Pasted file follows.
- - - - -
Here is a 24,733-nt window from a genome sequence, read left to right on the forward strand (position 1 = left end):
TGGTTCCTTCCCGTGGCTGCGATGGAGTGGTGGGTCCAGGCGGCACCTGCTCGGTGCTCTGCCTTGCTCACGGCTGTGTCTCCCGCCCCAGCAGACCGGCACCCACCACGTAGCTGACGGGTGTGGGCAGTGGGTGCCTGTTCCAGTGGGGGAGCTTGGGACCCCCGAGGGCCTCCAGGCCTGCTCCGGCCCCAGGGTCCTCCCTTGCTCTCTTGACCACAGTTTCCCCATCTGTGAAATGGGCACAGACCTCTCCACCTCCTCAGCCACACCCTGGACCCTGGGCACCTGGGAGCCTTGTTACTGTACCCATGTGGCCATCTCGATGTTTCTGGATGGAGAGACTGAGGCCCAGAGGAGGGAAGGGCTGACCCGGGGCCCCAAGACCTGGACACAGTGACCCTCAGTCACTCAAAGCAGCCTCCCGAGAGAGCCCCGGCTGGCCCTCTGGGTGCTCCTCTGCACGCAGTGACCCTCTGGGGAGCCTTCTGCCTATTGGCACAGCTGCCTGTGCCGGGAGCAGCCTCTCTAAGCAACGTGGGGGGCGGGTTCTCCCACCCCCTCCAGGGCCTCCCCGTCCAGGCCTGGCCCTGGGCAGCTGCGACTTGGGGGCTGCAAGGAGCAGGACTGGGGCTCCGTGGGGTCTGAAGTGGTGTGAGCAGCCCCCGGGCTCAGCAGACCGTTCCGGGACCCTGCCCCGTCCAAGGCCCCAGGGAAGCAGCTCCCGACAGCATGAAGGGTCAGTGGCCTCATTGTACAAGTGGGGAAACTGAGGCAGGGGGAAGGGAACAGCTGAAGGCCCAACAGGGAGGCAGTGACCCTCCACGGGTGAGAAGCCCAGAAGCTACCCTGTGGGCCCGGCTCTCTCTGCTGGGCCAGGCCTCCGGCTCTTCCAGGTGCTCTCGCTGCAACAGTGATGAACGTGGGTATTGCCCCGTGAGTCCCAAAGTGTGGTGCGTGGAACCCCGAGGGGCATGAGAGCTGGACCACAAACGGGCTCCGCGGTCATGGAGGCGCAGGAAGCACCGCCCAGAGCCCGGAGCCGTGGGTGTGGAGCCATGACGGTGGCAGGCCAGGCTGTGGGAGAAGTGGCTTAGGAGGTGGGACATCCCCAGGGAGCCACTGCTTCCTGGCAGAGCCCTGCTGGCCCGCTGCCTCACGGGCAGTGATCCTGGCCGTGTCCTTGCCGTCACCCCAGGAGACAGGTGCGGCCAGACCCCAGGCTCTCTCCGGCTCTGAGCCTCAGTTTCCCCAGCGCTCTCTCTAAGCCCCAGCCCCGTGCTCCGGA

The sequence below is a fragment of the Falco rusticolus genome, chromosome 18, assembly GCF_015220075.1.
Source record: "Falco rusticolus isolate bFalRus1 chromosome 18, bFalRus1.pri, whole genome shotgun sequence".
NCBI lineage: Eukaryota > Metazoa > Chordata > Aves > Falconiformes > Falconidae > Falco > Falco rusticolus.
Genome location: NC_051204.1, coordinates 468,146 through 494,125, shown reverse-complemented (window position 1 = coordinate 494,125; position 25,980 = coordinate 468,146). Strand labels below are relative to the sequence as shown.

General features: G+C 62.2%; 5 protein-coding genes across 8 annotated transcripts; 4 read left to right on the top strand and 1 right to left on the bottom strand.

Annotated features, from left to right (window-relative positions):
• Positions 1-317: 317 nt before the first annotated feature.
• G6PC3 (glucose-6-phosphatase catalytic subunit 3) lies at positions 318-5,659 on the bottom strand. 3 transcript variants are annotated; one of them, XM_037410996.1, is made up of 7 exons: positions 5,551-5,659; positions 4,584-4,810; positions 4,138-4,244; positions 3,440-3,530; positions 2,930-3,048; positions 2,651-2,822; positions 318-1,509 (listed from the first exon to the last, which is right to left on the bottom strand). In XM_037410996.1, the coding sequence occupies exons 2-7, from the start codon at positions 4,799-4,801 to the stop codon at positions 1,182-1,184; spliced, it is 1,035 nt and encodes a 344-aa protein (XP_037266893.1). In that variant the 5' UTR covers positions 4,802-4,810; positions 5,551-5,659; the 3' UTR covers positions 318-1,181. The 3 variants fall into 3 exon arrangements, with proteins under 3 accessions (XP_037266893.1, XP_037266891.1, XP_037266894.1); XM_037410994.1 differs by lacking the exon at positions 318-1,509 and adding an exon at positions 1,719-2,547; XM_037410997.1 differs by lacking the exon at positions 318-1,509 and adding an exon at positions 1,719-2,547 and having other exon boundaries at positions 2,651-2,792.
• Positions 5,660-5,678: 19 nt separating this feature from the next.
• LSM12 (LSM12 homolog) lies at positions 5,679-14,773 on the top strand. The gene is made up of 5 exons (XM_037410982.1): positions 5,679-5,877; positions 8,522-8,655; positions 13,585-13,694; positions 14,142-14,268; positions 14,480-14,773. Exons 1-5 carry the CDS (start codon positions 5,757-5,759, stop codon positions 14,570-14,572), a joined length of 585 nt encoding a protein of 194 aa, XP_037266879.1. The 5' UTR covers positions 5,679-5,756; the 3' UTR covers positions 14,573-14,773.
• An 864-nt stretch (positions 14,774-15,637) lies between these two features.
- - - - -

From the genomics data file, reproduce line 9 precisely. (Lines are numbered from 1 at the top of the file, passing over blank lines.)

• Positions 1-317: 317 nt before the first annotated feature.